For an employer, constructive dismissal can have serious consequences.
It’s where an employee resigns without notice following a major breach of their contract of employment. But what sort of behaviour leads to that?
In this guide, we explore common examples. We also explain how to avoid such a situation, which can result in an expensive claim in the Workplace Relations Commission.
Constructive dismissal examples
There are many and varied ways you can breach an employee’s contract. As such, it’s difficult to determine an exact set of examples.
However, there are common situations that can arise that can lead to a constructive dismissal. Here are some of then:
- Refusing to pay employee wages.
- Demoting a staff member without a genuine reason to do so.
- Altering an employee’s employment contract terms without prior notice—such as updating their shift patterns.
- Bullying employees.
- Putting staff through disciplinary procedures when they haven’t done anything to warrant such an action.
- Allowing a combination of negative factors to culminate with the employee having to quit.
- Ignoring the bullying and/or harassment of staff members.
- Refusing to support managers through difficult working situations.
- Victimising certain employees deliberately.
- Making false accusations at staff, such as fraud or misconduct.
There are more examples, but this is a very broad area. Ultimately, your business should remember not to have openly hostile or undermining policies.
It’s essential to respect employment rights to avoid any potential legal repercussions.
Constructive dismissal letter
Your employee should send you a letter before any legal action takes place.
This will outline the reasons for their resignation. Here’s an example of resignation letter due to constructive dismissal.
Dear [name of line manager],
I am writing to confirm I will be resigning from my role. As my employment contract states, I am providing a month of notice/with immediate effect.
I would like it be known I’m resigning due to a breach of contract. I consider [reason for resigning] to be a breach of my contract and believe this to be constructive dismissal.
I raised a grievance about this issue on [date], which wasn’t satisfactory in resolving this matter.
*End sample letter*
You can respond to this letter by holding a meeting with the employee. During that you can discuss with them their issues.
It may be possible to reach an understanding with them, consequently stopping any further legal activity.
However, if it doesn’t then you may have to prepare for a hearing in the Workplace Relations Commission. In that event, seeking litigation representation is an essential step to defending your business.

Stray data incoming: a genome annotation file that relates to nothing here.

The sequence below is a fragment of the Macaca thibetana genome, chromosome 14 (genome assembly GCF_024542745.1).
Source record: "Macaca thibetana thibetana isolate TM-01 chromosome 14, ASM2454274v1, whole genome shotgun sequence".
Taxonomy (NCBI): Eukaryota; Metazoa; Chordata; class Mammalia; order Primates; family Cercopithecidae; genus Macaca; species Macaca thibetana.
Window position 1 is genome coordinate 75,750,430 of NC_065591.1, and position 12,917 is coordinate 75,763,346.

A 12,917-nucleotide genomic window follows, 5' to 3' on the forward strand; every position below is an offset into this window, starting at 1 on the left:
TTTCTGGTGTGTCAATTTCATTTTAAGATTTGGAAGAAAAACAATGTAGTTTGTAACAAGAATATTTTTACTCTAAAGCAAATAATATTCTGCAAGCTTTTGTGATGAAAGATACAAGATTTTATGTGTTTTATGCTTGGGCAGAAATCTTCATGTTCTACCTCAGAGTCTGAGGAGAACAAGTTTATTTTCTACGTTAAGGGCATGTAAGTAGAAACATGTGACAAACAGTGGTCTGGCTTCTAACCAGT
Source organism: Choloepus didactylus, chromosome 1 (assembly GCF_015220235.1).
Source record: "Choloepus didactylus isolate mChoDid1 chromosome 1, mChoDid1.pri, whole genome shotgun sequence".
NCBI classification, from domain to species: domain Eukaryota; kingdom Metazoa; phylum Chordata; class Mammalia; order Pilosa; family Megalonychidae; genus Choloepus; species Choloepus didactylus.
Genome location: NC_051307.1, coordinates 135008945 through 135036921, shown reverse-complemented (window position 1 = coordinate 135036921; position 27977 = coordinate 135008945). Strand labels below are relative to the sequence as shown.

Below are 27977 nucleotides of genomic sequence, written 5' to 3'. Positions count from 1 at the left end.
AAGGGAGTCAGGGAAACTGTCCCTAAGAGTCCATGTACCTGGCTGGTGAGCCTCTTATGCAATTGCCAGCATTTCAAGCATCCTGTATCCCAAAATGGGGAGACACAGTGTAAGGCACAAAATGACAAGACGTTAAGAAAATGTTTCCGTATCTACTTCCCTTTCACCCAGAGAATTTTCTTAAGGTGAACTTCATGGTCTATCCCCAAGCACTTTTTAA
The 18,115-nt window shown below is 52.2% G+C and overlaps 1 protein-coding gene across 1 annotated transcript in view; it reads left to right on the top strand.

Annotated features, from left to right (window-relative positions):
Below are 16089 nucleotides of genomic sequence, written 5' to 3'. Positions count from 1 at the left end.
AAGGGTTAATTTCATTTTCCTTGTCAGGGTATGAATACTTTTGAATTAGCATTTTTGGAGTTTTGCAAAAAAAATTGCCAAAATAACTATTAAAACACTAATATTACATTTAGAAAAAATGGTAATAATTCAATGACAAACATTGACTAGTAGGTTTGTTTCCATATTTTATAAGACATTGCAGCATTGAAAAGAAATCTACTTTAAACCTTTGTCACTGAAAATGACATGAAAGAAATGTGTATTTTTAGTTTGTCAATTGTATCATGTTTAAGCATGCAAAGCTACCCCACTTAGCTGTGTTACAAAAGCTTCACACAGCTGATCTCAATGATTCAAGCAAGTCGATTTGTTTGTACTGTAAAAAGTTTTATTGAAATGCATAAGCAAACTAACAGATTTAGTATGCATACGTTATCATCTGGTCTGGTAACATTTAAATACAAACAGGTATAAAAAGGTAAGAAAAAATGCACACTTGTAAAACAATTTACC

Examples of successful constructive dismissal cases
Claims are often genuine—employer negligence can, ultimately, result in a major compensation award for the employee and a damaging public reputation.
And there are many cases from recent history that display how important it is to respect your employees’ rights.
Employees need a strong case to win a constructive dismissal claim. There must have been a breach of the employment contract and the employee must be able to demonstrate that the employer’s behaviour was so intolerable that the employee had no reasonable alternative other than to resign without notice.
In the case of Buckley v Dunnes Stores (UD1064/2014) for example, an employee won €8,000 after she was dismissed for telling a colleague to limit the amount of work they were completing.
Ultimately, the EAT decided that the business had missed key information—such as a witness statement and failing to allow the employee to be accompanied during the disciplinary process.
And a disciplinary hearing was held the same day of the investigation process, making it unfair towards the employee.
Employees should always exhaust the internal grievance and disciplinary procedures before making a constructive dismissal claim. As an employer, you should have an opportunity to correct any mistakes that were made.
However, a recent case shows that each constructive dismissal claim will be decided on its own facts.
The employee in this case did not exhaust the grievance procedures and still won €60,000 after her data access request allowed her to exhibit internal email communications between managers at her hearing.
The email chain showed that her dismissal was orchestrated, a breach that went to the root of the employment contract and the employee’s claim succeeded.
How to avoid constructive dismissals
One of the best ways to avoid this outcome is to understand how your business can breach an employee’s contract.
Poor employer behaviour can occur in many ways—the best approach you can have to running your business is to treat all staff members fairly.
You should also respect the various employment laws in Ireland, which regulate areas like health & safety, data protection and working time.